Clouds need to condense around small particles called aerosols to form, and human aerosol pollution—primarily in the form of sulfuric acid—has made for cloudier skies. That’s why scientists have generally assumed Earth’s ancient skies were much sunnier than they are now. But today, three new studies show how naturally emitted gases from trees can also form the seed particles for clouds. The results not only point to a cloudier past, but they also indicate a potentially cooler future: If Earth’s climate is less sensitive to rising carbon dioxide (CO2) levels, as the study suggests, future temperatures may not rise as quickly as predicted.
"It's been long thought that sulfuric acid is really the key player [in cloud formation]," says atmospheric chemist Chris Cappa of the University of California, Davis, who was not involved in the research. The studies “show pretty convincingly that we don't need sulfuric acid around to allow new particles to grow.”
Scientists, who agree that CO2 and other gases from human activities are warming Earth, disagree widely about how sensitive the planet's climate is to these changes. One contentious point is the effect of sulfur dioxide, a pollutant that has risen nearly sevenfold in the modern era. Sulfur dioxide reacts with oxygen and water to form sulfuric acid, which helps form the aerosol particles that seed cloud droplets. Since clouds reflect sunlight back into space, any extra clouds could have offset a portion of greenhouse gas warming.
The new research, however, suggests that the past may have been cloudier than scientists realized. To simulate ancient atmospheric conditions, one research group used CLOUD (Cosmics Leaving OUtdoor Droplets), a controlled chamber at CERN, Europe’s particle physics facility near Geneva, Switzerland. Nearly as big as a bus, the chamber was filled with synthetically produced air, allowing precisely controlled chemical conditions. Jasper Kirkby, a CERN particle physicist, and his colleagues introduced a mixture of natural oxidants present in the air and an organic hydrocarbon released by coniferous plants. The hydrocarbon was rapidly oxidized. The only other ingredient allowed in the chamber was cosmic rays, high energy radiation from outer space, which made the molecules clump together into aerosols. Sulfuric acid was not required. In fact, even when the researchers introduced low concentrations of sulfuric acid to the chamber such as might be found in unpolluted air, the aerosol formation rate was unaffected. In a second CLOUD experiment published simultaneously in Nature, researchers showed these same oxidized molecules could rapidly grow the particles to sizes big enough to seed cloud droplets.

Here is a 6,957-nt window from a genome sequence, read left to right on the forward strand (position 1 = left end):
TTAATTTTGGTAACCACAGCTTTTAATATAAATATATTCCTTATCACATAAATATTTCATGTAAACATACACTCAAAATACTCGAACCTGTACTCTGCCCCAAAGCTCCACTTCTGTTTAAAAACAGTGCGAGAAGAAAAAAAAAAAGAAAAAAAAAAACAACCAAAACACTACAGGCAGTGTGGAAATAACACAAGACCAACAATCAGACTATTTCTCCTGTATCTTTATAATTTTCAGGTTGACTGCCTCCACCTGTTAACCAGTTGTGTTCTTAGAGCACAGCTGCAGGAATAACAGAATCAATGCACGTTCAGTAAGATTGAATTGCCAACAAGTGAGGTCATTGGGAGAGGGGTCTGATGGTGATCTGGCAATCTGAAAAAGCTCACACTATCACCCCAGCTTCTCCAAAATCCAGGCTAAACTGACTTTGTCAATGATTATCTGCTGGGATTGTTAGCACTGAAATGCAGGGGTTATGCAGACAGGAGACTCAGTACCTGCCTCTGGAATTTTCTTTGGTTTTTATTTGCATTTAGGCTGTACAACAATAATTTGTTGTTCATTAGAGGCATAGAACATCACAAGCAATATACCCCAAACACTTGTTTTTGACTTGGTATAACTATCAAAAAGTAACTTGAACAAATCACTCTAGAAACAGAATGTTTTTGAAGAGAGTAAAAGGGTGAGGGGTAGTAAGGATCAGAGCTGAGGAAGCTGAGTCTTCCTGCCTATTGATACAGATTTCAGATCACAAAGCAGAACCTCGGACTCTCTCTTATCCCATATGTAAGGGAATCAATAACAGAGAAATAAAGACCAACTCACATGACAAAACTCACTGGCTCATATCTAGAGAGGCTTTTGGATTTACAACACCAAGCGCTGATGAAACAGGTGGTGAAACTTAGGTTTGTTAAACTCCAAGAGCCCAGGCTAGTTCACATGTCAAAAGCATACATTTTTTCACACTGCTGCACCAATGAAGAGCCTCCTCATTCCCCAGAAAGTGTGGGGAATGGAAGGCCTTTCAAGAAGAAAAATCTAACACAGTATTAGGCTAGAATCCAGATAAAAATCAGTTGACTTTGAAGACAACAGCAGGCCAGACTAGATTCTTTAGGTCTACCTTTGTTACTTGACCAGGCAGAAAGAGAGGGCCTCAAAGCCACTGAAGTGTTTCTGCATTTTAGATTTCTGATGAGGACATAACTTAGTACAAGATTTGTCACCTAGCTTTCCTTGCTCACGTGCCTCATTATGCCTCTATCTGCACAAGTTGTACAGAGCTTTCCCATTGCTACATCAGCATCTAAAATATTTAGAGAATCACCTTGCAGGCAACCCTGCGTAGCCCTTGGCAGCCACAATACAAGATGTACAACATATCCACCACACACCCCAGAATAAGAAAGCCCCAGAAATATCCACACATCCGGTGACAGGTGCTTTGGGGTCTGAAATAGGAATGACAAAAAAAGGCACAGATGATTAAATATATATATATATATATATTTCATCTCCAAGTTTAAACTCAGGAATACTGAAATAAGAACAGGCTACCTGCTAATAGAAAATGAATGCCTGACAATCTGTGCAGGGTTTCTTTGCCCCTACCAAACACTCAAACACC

In search of a pristine atmospheric environment, a second group of researchers made atmospheric measurements of aerosol formation at the Jungfraujoch high altitude research station, 3500 meters up in the Swiss Alps to confirm that this process really occurs in nature. Over the course of a year, they measured the changing concentrations of sulfuric acid and organic molecules in the air. They found more aerosols formed with more organic molecules around, and—crucially—observed formation of organic particles without sulfuric acid. They used exactly the same instruments as at CLOUD to analyze the aerosols: "The clusters were formed mainly by organics," says atmospheric chemist Federico Bianchi of the Paul Scherrer Institute in Villigen, Switzerland, who led the Jungfraujoch research published today in Science.
All the researchers stress sulfuric acid is still a major contributor to cloud formation on Earth today. "Today the purely plant-based pathway is much less important than it was preindustrially," Kirkby explains. Crucially, however, the result means climate modelers can't assume that the ancient past was much less cloudy simply because there was less sulfur dioxide. If ancient cloud cover was closer to today’s levels, the increase in the cloud-cooling effect due to human pollution could also be smaller—which means that Earth was not warming up so much in response to increased greenhouse gases alone. In other words, Earth is less sensitive to greenhouse gases than previously thought, and it may warm up less in response to future carbon emissions, says Urs Baltensperger of the Paul Scherrer Institute, who was an author on all three papers. He says that the current best estimates of future temperature rises are still feasible, but "the highest values become improbable." The researchers are currently working toward more precise estimates of how the newly discovered process affects predictions of the Earth's future climate.